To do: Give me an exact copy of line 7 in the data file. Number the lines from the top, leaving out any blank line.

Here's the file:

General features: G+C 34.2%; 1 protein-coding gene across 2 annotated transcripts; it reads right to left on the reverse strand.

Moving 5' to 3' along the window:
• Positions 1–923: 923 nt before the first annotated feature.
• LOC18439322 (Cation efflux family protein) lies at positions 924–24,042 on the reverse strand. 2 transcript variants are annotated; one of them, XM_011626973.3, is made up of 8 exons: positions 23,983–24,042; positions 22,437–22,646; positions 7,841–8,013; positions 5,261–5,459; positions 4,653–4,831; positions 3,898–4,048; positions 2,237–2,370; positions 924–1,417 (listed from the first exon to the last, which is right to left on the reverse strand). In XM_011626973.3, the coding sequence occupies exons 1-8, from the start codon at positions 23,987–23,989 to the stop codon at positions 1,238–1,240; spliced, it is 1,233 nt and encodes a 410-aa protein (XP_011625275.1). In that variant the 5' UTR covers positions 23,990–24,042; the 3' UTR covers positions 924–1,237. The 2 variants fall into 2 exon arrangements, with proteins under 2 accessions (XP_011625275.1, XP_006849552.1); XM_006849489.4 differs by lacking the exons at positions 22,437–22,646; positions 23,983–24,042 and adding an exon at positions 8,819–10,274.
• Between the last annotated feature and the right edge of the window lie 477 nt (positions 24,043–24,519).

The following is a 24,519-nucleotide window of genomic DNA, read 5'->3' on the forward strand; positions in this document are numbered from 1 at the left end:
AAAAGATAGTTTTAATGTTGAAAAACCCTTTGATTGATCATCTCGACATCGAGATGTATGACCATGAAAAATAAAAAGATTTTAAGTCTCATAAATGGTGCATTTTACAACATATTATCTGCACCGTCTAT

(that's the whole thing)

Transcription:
AAAAGATAGTTTTAATGTTGAAAAACCCTTTGATTGATCATCTCGACATCGAGATGTATGACCATGAAAAATAAAAAGATTTTAAGTCTCATAAATGGTGCATTTTACAACATATTATCTGCACCGTCTAT